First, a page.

It's worth remembering that, while 29in wheels have advantages, they (and their tyres) are also heavier and harder to build as strong for a given price, so 27.5in wheeled bikes can often be better value.
If you're looking for a quality hardtail with major components from big brands (RockShox, Fox, Shimano, SRAM and the like) and named-series parts (large companies also make more basic, 'original equipment' bits that tend to just get serial numbers) a good benchmark cost-wise is $1,000 to $1,500 or £1,000 to £1,500.
If you're after a hardtail with higher-performance drivetrains, brakes and forks, you'll need to budget $1,700 to $2,000 / £1,700 to £2,000. And after that, of course, the sky is the limit, though be aware that the law of dimishing returns may also start to kick in upwards of this point.
Of course all the same things are true for full-suspension bikes, only here you have many more things soaking up budget – the rear shock, bearings, pivots, bolts and more. Those things are also adding weight as well as cost, and with cheaper, heavier components, an entry level full-suss can easily weigh around 34lbs (15.4kg). Which is really getting to the limit of what most people find fun to pedal around.
Cheaper, when it comes to full-suspension, is around the $1,300 mark if you shop carefully – we rounded up a selection of the best budget full-suspension bikes only recently – but for the most part, it's best to look at bikes from the big brands in the $1,600-$1,800 range.
This is the point where you can expect to get well-sorted suspension, a decent drivetrain, worthwhile tyres and a really capable frame that's worthy of future component upgrades. However, even at the upper end of that range, there will be some element that's slightly lacking – it may have 11 or even 10-speed gearing instead of 12, lack a dropper post, or feature an old QR rear axle instead of a stiffer through-axle.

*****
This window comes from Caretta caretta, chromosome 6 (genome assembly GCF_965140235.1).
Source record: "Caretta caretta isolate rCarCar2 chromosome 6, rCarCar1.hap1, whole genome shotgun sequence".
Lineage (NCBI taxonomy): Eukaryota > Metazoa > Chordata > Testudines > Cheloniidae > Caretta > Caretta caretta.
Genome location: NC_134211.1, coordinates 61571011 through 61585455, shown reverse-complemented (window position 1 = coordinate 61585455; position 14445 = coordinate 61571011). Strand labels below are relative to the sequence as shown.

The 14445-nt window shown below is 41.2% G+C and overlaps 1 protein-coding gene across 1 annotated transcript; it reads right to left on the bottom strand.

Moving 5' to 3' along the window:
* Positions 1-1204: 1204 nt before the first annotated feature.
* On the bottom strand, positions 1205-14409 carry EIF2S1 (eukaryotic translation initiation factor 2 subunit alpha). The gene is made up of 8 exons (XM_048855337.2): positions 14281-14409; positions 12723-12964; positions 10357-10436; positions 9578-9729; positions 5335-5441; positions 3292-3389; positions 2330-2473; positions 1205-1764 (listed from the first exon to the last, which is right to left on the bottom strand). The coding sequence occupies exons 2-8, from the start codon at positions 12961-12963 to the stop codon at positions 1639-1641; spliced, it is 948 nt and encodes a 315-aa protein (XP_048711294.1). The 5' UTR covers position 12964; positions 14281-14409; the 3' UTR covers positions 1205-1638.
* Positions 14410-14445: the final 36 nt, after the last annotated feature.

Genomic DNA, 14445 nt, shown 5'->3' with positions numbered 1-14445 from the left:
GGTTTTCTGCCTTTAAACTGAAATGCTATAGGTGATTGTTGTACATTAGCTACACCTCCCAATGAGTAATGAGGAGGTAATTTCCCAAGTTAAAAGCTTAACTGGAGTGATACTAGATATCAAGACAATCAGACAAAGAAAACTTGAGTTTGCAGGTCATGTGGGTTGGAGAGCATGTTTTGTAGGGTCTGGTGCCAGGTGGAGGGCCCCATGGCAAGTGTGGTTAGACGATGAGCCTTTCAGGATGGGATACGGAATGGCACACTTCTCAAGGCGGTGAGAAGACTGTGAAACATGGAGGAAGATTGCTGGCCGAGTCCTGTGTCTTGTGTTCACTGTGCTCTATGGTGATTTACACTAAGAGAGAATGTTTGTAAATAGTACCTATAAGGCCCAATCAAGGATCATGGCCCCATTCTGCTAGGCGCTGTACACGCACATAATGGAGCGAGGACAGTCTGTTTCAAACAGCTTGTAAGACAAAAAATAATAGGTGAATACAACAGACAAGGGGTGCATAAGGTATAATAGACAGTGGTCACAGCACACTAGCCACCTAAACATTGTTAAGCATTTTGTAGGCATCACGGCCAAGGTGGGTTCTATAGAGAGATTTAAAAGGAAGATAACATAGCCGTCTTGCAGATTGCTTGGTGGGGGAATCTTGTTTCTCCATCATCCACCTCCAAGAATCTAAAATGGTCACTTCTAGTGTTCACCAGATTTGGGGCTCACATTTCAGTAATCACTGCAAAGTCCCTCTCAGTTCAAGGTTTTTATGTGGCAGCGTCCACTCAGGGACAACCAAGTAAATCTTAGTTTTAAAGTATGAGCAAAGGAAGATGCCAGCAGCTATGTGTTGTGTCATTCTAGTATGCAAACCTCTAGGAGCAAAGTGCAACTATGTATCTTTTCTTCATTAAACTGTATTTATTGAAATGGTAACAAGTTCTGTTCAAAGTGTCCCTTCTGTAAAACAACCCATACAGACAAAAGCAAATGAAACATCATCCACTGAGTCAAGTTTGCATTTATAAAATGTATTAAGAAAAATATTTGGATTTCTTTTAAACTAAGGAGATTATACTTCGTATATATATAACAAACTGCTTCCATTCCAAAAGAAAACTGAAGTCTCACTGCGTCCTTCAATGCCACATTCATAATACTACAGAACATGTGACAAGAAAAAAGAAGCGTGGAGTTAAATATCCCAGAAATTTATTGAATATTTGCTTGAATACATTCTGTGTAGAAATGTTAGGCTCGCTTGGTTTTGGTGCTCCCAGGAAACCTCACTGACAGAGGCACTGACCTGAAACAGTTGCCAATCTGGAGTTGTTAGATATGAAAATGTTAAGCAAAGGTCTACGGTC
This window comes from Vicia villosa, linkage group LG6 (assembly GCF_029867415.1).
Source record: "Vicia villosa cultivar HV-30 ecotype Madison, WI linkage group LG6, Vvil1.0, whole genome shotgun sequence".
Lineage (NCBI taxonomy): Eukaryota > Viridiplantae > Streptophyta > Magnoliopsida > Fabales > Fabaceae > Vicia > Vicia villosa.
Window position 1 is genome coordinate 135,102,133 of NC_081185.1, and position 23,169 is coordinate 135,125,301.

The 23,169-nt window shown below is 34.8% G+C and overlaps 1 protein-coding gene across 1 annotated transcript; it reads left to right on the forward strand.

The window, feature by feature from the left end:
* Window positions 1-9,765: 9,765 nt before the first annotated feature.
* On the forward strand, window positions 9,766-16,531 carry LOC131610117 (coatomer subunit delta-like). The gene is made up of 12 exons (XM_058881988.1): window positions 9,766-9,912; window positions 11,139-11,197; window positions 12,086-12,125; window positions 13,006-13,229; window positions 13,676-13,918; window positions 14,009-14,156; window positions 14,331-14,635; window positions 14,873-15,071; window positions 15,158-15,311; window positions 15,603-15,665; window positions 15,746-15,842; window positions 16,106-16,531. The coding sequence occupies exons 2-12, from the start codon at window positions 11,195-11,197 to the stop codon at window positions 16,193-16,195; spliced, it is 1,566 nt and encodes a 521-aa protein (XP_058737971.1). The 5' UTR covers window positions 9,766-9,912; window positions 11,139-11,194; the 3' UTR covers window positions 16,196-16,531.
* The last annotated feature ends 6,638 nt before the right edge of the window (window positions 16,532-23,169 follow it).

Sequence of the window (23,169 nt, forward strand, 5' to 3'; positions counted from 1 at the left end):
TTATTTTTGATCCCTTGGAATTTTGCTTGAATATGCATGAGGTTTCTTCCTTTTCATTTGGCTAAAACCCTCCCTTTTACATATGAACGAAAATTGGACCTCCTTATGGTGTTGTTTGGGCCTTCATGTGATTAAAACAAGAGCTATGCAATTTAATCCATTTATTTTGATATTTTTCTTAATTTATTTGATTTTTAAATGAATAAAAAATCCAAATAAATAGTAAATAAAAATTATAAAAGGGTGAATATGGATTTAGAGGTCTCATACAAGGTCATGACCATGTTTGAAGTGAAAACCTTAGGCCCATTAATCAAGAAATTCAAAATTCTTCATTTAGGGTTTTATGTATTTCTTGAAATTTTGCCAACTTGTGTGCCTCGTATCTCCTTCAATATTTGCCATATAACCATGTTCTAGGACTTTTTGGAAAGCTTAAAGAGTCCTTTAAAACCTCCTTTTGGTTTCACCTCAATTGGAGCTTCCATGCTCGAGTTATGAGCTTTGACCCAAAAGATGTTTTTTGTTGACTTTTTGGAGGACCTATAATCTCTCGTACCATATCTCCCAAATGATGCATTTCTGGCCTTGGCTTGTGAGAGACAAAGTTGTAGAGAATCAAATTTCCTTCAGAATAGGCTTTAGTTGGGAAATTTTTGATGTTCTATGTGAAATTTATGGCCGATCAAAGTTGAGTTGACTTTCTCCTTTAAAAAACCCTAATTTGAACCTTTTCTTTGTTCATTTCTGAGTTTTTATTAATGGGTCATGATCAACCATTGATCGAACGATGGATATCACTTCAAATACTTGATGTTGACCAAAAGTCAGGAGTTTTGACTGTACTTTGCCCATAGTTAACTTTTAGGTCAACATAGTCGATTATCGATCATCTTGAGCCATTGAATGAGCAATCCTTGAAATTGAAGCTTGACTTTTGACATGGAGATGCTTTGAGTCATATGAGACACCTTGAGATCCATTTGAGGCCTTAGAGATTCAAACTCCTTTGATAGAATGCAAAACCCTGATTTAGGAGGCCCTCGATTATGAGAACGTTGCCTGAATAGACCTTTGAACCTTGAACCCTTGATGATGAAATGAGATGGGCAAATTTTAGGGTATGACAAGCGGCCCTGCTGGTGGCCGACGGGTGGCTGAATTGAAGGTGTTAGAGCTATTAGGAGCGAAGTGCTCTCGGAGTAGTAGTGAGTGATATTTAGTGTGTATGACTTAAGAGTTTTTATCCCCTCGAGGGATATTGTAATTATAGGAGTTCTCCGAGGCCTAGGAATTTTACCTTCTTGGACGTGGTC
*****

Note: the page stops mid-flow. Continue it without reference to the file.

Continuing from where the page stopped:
To reliably find thoroughly sorted full-suspension bikes from the biggest brands – who after all have the biggest buying power for the lowest unit costs – you're currently looking up to the $2,500 mark. Pay this much and you can reasonably expect a bike you can get on and ride for many years without worrying about making any serious changes... or worse, finding you want to but simply can't because it's not compatible with the latest component sizes and standards.
Money no object?
What's the top end of the spectrum? Well, if you want the best of everything such as electronic suspension, a carbon frame and cutting edge components, you can easily spend over 10,000 dollars or pounds.
If all these figures seem a bit daunting and, well, nuts, welcome to the world of hobbies! Mountain biking is no different from many sports (unfortunately), and the best equipment is expensive. The good news is that progress has been huge in every area over the last 10-15 years, and tires, brakes, suspension and frame design are vastly better than they've ever been.
And that's trickled down to make today's entry-level mountain bikes seriously better machines than the cheaper ones of times past, and the mid-market ones little short of brilliant.